How It Works: Factoring
Are you looking for factoring account recievables and alternative financing options?
A clever way to unlock some of the cash latent in your business is by selling receivables that your business is owed by third parties. Factoring, or sale of receivables at a discount, is a great way to finance unforeseen cash flow shortages. With factoring, an alternative lender will instantly give you capital by purchasing the invoices of your company at a defined percentage.
Factoring gives you two advantages:
- Immediate cash in hand to solve your cash flow needs
- Time and resources freed up from chasing invoice payments
This is an especially good alternative financing route for companies that are owed large sums from vendors or customers.
Among other reasons, factoring is most suited for your business when you want to expand or renovate, purchase equipment, upgrade inventory, or ensuring timely payroll.
What you should know about Factoring
- Factoring can be a relatively cheaper financing option compared to revenue-based financing. This is especially true if you have slow paying customers or long-term remittances.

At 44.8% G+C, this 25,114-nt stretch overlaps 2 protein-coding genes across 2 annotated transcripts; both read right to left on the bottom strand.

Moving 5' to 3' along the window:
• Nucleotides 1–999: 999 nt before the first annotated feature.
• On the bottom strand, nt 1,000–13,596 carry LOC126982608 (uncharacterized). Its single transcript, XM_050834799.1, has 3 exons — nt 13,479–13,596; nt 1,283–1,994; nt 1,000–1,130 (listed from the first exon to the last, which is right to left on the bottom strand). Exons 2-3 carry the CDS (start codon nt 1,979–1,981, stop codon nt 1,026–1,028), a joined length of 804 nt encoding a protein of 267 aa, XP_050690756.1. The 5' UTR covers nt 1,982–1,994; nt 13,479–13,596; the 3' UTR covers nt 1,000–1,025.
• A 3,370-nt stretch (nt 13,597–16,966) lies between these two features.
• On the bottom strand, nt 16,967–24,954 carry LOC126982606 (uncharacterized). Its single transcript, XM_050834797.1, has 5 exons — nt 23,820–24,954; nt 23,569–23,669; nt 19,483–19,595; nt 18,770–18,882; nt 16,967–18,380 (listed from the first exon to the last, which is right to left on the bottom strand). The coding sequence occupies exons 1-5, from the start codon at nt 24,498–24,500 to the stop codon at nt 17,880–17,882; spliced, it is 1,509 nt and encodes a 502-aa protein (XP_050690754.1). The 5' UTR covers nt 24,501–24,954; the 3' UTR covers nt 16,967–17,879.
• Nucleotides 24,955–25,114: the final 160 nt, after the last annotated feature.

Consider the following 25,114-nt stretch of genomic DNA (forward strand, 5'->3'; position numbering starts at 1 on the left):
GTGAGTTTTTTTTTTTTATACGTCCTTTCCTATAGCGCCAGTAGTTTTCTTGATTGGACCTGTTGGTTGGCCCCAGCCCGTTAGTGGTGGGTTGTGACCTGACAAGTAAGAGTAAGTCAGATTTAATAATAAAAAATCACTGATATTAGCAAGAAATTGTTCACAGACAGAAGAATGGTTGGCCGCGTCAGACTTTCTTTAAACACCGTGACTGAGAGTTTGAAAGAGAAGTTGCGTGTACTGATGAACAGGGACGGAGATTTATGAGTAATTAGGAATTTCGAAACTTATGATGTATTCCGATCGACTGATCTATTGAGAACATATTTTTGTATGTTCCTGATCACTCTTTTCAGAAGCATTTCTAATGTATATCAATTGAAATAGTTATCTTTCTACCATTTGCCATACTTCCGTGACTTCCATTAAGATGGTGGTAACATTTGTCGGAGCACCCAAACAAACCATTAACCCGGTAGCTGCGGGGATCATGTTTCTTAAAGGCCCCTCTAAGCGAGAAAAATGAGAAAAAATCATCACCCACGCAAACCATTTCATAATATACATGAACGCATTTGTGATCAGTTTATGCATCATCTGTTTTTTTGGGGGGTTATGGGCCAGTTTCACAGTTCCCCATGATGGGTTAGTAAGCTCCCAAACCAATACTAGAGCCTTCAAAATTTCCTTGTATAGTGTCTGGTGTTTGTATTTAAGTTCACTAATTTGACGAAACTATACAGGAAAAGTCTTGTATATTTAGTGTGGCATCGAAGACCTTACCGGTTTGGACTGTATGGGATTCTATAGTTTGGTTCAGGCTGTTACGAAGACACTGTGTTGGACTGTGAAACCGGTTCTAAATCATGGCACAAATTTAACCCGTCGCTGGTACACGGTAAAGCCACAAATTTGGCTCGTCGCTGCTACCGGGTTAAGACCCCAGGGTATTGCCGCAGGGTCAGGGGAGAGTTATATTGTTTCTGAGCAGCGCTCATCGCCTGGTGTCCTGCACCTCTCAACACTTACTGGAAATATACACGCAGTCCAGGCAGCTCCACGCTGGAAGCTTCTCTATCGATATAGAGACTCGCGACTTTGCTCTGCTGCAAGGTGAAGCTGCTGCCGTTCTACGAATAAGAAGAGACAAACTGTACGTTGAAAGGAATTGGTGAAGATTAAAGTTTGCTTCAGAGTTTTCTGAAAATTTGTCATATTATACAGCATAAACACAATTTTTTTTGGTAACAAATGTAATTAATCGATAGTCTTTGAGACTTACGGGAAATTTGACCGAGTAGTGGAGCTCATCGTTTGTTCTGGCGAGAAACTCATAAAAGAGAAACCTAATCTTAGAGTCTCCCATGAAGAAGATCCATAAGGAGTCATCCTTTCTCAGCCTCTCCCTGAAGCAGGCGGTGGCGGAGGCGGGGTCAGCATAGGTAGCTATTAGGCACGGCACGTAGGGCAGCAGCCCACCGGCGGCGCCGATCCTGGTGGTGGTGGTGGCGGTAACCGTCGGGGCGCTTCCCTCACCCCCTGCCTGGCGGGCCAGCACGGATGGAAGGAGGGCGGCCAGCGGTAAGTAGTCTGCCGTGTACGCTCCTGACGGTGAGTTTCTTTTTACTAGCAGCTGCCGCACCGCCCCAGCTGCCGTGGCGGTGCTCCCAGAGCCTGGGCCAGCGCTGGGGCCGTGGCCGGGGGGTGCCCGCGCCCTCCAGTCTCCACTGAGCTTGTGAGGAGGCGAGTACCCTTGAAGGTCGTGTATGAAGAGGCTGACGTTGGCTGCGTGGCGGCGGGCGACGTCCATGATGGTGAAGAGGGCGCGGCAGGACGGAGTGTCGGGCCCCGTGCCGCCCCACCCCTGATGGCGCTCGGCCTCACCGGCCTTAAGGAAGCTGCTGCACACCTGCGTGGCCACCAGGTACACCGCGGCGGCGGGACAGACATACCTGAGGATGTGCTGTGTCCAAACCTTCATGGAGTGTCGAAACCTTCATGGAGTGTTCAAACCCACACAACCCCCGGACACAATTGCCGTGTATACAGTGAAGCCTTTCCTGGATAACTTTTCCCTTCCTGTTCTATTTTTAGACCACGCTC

- A factoring fee may be assessed based on the cost of the entire invoice or even the amount you’ve taken as an advance. In fact, most factors give an advance between 70% to 90% of the invoice and your factor rate may increase on a weekly, bi-weekly or a monthly basis. Typically, a small business may pay 2% to 6% in factoring fees. Therefore, it is advisable to determine ahead of time that your company’s profits are able to cover the cost of financing via factoring.
- The alternative lender providing factoring services will inform your clients of the business relationship between your company and the factoring company. This is done to ensure that your invoices are correct and that the clients are satisfied with you.
- Your company is not required to provide collateral.
- Factoring is available to businesses based on their receivables so credit history is not considered for this type of financing.
Factoring may be a good option when:
- You have large receivable invoices from one or two vendors or customers.
- Your credit history will not allow other financing options to be viable.
- You have already taken one or more merchant cash advances.
Factoring may not be an option when:
- Your relationship with the vendor/customer that owes you funds is in danger of being negatively impacted due to sale of the receivable.
- The receivables are through multiple vendors or customers.
Remember, it is advisable to use factoring for an emergency cash injection. When you’ve chosen a company to be your financing provider, ensure you read the fine print to avoid surprises later. For instance, your factoring agreement may be subject to additional fees like a service fee, lockbox fee, credit check fee and more.